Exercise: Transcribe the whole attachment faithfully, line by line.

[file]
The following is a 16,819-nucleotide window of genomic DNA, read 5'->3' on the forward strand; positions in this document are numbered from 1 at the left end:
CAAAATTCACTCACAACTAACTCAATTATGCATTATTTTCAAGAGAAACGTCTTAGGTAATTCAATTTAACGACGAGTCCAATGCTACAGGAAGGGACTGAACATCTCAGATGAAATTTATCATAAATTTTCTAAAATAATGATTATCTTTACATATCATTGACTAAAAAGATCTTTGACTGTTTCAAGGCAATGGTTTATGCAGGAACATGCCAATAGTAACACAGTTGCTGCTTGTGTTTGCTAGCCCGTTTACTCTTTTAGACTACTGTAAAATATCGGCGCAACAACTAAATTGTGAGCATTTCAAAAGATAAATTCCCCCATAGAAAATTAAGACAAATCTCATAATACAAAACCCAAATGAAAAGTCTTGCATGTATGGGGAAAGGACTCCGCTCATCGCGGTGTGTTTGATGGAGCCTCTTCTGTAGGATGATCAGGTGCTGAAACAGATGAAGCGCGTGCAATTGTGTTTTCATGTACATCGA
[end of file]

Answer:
The following is a 16,819-nucleotide window of genomic DNA, read 5'->3' on the forward strand; positions in this document are numbered from 1 at the left end:
CAAAATTCACTCACAACTAACTCAATTATGCATTATTTTCAAGAGAAACGTCTTAGGTAATTCAATTTAACGACGAGTCCAATGCTACAGGAAGGGACTGAACATCTCAGATGAAATTTATCATAAATTTTCTAAAATAATGATTATCTTTACATATCATTGACTAAAAAGATCTTTGACTGTTTCAAGGCAATGGTTTATGCAGGAACATGCCAATAGTAACACAGTTGCTGCTTGTGTTTGCTAGCCCGTTTACTCTTTTAGACTACTGTAAAATATCGGCGCAACAACTAAATTGTGAGCATTTCAAAAGATAAATTCCCCCATAGAAAATTAAGACAAATCTCATAATACAAAACCCAAATGAAAAGTCTTGCATGTATGGGGAAAGGACTCCGCTCATCGCGGTGTGTTTGATGGAGCCTCTTCTGTAGGATGATCAGGTGCTGAAACAGATGAAGCGCGTGCAATTGTGTTTTCATGTACATCGA